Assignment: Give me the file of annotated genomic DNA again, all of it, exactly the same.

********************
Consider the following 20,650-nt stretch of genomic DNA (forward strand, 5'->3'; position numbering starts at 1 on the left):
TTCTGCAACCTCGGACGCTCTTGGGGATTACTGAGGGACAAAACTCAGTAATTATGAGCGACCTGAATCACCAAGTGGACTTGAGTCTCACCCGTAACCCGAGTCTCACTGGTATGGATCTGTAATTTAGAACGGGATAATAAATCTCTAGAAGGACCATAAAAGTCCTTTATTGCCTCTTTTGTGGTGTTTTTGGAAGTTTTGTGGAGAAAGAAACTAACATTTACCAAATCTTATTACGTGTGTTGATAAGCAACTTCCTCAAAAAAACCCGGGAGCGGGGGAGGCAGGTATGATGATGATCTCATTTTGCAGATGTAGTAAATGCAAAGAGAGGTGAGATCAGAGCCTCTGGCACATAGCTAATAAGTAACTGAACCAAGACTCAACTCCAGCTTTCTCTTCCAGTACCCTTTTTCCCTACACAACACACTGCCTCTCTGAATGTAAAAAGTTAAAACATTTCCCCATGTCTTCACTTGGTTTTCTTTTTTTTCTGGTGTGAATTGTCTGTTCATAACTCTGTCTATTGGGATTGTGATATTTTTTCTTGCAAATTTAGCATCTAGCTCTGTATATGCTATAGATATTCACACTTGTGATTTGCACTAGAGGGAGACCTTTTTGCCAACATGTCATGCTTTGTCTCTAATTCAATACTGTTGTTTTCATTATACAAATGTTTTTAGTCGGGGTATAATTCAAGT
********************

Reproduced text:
Consider the following 20,650-nt stretch of genomic DNA (forward strand, 5'->3'; position numbering starts at 1 on the left):
TTCTGCAACCTCGGACGCTCTTGGGGATTACTGAGGGACAAAACTCAGTAATTATGAGCGACCTGAATCACCAAGTGGACTTGAGTCTCACCCGTAACCCGAGTCTCACTGGTATGGATCTGTAATTTAGAACGGGATAATAAATCTCTAGAAGGACCATAAAAGTCCTTTATTGCCTCTTTTGTGGTGTTTTTGGAAGTTTTGTGGAGAAAGAAACTAACATTTACCAAATCTTATTACGTGTGTTGATAAGCAACTTCCTCAAAAAAACCCGGGAGCGGGGGAGGCAGGTATGATGATGATCTCATTTTGCAGATGTAGTAAATGCAAAGAGAGGTGAGATCAGAGCCTCTGGCACATAGCTAATAAGTAACTGAACCAAGACTCAACTCCAGCTTTCTCTTCCAGTACCCTTTTTCCCTACACAACACACTGCCTCTCTGAATGTAAAAAGTTAAAACATTTCCCCATGTCTTCACTTGGTTTTCTTTTTTTTCTGGTGTGAATTGTCTGTTCATAACTCTGTCTATTGGGATTGTGATATTTTTTCTTGCAAATTTAGCATCTAGCTCTGTATATGCTATAGATATTCACACTTGTGATTTGCACTAGAGGGAGACCTTTTTGCCAACATGTCATGCTTTGTCTCTAATTCAATACTGTTGTTTTCATTATACAAATGTTTTTAGTCGGGGTATAATTCAAGT